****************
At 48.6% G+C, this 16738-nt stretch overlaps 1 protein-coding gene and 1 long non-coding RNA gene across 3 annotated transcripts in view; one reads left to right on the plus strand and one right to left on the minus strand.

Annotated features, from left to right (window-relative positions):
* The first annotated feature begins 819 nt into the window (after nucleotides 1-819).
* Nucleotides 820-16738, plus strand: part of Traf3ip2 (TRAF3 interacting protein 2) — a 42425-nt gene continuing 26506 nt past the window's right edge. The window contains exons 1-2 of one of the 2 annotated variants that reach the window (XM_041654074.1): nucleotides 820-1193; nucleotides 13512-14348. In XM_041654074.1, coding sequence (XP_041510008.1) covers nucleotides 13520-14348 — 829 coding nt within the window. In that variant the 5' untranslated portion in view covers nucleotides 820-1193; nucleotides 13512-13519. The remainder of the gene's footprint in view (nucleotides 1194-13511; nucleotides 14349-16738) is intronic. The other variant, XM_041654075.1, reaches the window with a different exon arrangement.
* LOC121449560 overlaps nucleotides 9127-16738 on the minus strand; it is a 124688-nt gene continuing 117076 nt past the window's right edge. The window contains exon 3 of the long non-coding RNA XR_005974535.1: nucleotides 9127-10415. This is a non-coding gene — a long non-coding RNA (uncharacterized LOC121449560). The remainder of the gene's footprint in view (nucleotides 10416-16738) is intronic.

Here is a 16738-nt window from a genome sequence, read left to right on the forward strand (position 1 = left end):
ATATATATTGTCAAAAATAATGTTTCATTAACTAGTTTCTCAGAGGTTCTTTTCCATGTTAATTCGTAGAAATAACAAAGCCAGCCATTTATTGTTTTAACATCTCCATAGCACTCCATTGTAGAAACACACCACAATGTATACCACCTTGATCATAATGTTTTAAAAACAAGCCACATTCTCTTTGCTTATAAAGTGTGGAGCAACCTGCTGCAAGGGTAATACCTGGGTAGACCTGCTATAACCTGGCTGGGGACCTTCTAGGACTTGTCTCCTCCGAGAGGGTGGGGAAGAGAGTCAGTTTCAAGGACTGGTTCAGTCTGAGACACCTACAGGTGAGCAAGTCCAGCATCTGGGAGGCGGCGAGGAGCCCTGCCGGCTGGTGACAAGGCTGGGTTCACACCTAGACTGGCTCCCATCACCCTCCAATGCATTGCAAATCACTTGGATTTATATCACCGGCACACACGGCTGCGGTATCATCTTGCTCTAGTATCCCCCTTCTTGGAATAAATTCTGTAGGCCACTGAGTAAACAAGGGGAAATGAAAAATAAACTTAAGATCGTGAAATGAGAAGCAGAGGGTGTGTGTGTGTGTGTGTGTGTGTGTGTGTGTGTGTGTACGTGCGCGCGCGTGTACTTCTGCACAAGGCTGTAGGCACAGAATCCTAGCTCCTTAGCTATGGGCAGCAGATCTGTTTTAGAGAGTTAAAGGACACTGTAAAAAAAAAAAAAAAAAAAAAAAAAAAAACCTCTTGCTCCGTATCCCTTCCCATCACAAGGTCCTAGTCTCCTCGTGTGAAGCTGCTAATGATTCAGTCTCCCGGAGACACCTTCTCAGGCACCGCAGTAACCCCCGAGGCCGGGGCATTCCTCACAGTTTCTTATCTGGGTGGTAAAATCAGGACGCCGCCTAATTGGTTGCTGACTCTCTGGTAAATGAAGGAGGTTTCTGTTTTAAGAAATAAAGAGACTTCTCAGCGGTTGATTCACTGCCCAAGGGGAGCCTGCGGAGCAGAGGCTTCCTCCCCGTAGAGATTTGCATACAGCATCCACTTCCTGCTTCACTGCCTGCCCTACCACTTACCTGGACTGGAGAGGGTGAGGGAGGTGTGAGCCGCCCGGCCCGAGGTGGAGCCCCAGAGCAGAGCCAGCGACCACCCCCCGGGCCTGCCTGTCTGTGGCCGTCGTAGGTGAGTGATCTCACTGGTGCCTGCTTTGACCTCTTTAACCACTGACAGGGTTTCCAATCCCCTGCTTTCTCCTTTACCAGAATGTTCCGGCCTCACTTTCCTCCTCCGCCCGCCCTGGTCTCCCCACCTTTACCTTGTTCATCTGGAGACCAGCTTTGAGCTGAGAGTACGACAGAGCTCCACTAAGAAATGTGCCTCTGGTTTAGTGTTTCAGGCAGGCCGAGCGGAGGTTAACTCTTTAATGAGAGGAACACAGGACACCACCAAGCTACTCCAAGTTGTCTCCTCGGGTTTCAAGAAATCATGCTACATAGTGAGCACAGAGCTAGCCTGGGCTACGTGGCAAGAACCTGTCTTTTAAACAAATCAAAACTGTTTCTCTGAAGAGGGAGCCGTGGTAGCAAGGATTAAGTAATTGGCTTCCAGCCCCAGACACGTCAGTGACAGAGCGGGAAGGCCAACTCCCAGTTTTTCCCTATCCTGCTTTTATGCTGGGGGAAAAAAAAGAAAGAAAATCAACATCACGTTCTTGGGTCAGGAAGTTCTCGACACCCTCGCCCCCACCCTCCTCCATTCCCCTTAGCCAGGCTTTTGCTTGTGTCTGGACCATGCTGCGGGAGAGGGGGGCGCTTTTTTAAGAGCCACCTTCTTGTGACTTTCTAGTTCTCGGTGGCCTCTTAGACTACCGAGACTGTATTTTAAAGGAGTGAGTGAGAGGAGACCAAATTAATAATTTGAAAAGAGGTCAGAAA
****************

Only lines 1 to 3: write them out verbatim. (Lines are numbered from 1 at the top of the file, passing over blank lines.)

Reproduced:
At 48.6% G+C, this 16738-nt stretch overlaps 1 protein-coding gene and 1 long non-coding RNA gene across 3 annotated transcripts in view; one reads left to right on the plus strand and one right to left on the minus strand.

Annotated features, from left to right (window-relative positions):
* The first annotated feature begins 819 nt into the window (after nucleotides 1-819).